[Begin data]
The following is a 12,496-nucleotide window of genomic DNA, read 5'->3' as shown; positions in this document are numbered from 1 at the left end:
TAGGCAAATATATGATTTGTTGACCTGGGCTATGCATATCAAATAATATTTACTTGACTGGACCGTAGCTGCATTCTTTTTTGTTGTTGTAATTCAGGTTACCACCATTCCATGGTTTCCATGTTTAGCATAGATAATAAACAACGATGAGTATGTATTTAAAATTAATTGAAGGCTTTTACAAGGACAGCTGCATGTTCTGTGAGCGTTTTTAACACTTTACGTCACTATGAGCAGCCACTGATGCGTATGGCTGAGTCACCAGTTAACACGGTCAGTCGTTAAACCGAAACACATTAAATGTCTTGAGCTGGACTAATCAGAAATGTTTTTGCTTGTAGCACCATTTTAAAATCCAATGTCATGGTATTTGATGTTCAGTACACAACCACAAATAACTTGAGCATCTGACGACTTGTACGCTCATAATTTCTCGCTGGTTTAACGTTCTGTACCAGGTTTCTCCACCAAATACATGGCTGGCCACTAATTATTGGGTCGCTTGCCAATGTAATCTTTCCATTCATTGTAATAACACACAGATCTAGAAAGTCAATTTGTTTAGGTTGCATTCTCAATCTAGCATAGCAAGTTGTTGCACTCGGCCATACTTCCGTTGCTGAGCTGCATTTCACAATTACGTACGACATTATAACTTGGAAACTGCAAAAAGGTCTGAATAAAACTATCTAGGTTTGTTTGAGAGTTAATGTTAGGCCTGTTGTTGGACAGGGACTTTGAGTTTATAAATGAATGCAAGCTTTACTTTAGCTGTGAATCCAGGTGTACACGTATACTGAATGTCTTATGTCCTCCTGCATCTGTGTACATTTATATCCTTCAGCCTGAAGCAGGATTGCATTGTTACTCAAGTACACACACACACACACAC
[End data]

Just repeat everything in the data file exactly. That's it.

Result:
The following is a 12,496-nucleotide window of genomic DNA, read 5'->3' as shown; positions in this document are numbered from 1 at the left end:
TAGGCAAATATATGATTTGTTGACCTGGGCTATGCATATCAAATAATATTTACTTGACTGGACCGTAGCTGCATTCTTTTTTGTTGTTGTAATTCAGGTTACCACCATTCCATGGTTTCCATGTTTAGCATAGATAATAAACAACGATGAGTATGTATTTAAAATTAATTGAAGGCTTTTACAAGGACAGCTGCATGTTCTGTGAGCGTTTTTAACACTTTACGTCACTATGAGCAGCCACTGATGCGTATGGCTGAGTCACCAGTTAACACGGTCAGTCGTTAAACCGAAACACATTAAATGTCTTGAGCTGGACTAATCAGAAATGTTTTTGCTTGTAGCACCATTTTAAAATCCAATGTCATGGTATTTGATGTTCAGTACACAACCACAAATAACTTGAGCATCTGACGACTTGTACGCTCATAATTTCTCGCTGGTTTAACGTTCTGTACCAGGTTTCTCCACCAAATACATGGCTGGCCACTAATTATTGGGTCGCTTGCCAATGTAATCTTTCCATTCATTGTAATAACACACAGATCTAGAAAGTCAATTTGTTTAGGTTGCATTCTCAATCTAGCATAGCAAGTTGTTGCACTCGGCCATACTTCCGTTGCTGAGCTGCATTTCACAATTACGTACGACATTATAACTTGGAAACTGCAAAAAGGTCTGAATAAAACTATCTAGGTTTGTTTGAGAGTTAATGTTAGGCCTGTTGTTGGACAGGGACTTTGAGTTTATAAATGAATGCAAGCTTTACTTTAGCTGTGAATCCAGGTGTACACGTATACTGAATGTCTTATGTCCTCCTGCATCTGTGTACATTTATATCCTTCAGCCTGAAGCAGGATTGCATTGTTACTCAAGTACACACACACACACACAC